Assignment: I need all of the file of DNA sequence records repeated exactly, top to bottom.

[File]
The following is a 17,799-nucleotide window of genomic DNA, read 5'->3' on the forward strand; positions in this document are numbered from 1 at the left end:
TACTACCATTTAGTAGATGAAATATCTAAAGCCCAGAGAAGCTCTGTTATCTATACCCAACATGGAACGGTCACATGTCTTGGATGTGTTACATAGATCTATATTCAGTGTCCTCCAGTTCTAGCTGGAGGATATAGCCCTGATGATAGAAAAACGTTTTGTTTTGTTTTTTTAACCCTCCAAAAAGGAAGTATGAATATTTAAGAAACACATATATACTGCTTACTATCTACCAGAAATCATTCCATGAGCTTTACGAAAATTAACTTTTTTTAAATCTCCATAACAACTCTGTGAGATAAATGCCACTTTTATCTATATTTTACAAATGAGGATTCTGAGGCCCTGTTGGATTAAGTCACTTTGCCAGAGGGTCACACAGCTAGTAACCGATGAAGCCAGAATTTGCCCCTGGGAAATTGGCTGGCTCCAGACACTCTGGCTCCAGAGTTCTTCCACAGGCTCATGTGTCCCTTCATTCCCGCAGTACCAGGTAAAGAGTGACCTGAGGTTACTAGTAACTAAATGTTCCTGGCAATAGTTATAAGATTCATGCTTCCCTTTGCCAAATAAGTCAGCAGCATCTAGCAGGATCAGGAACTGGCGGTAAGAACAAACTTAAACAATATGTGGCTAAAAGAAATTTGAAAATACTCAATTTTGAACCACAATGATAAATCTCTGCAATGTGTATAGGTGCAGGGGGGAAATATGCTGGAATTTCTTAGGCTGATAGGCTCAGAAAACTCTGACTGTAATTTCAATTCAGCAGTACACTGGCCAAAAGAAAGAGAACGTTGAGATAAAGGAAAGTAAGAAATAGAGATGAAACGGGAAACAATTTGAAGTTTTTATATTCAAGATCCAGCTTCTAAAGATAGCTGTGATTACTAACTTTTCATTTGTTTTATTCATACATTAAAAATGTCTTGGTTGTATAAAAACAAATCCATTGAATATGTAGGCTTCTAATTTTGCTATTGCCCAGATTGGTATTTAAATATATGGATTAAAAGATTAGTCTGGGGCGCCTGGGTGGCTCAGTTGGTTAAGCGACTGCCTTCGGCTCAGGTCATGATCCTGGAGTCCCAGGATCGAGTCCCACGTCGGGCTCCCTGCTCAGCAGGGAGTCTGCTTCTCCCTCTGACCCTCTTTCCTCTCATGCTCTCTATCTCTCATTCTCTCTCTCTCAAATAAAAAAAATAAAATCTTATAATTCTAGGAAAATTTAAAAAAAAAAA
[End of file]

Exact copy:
The following is a 17,799-nucleotide window of genomic DNA, read 5'->3' on the forward strand; positions in this document are numbered from 1 at the left end:
TACTACCATTTAGTAGATGAAATATCTAAAGCCCAGAGAAGCTCTGTTATCTATACCCAACATGGAACGGTCACATGTCTTGGATGTGTTACATAGATCTATATTCAGTGTCCTCCAGTTCTAGCTGGAGGATATAGCCCTGATGATAGAAAAACGTTTTGTTTTGTTTTTTTAACCCTCCAAAAAGGAAGTATGAATATTTAAGAAACACATATATACTGCTTACTATCTACCAGAAATCATTCCATGAGCTTTACGAAAATTAACTTTTTTTAAATCTCCATAACAACTCTGTGAGATAAATGCCACTTTTATCTATATTTTACAAATGAGGATTCTGAGGCCCTGTTGGATTAAGTCACTTTGCCAGAGGGTCACACAGCTAGTAACCGATGAAGCCAGAATTTGCCCCTGGGAAATTGGCTGGCTCCAGACACTCTGGCTCCAGAGTTCTTCCACAGGCTCATGTGTCCCTTCATTCCCGCAGTACCAGGTAAAGAGTGACCTGAGGTTACTAGTAACTAAATGTTCCTGGCAATAGTTATAAGATTCATGCTTCCCTTTGCCAAATAAGTCAGCAGCATCTAGCAGGATCAGGAACTGGCGGTAAGAACAAACTTAAACAATATGTGGCTAAAAGAAATTTGAAAATACTCAATTTTGAACCACAATGATAAATCTCTGCAATGTGTATAGGTGCAGGGGGGAAATATGCTGGAATTTCTTAGGCTGATAGGCTCAGAAAACTCTGACTGTAATTTCAATTCAGCAGTACACTGGCCAAAAGAAAGAGAACGTTGAGATAAAGGAAAGTAAGAAATAGAGATGAAACGGGAAACAATTTGAAGTTTTTATATTCAAGATCCAGCTTCTAAAGATAGCTGTGATTACTAACTTTTCATTTGTTTTATTCATACATTAAAAATGTCTTGGTTGTATAAAAACAAATCCATTGAATATGTAGGCTTCTAATTTTGCTATTGCCCAGATTGGTATTTAAATATATGGATTAAAAGATTAGTCTGGGGCGCCTGGGTGGCTCAGTTGGTTAAGCGACTGCCTTCGGCTCAGGTCATGATCCTGGAGTCCCAGGATCGAGTCCCACGTCGGGCTCCCTGCTCAGCAGGGAGTCTGCTTCTCCCTCTGACCCTCTTTCCTCTCATGCTCTCTATCTCTCATTCTCTCTCTCTCAAATAAAAAAAATAAAATCTTATAATTCTAGGAAAATTTAAAAAAAAAAA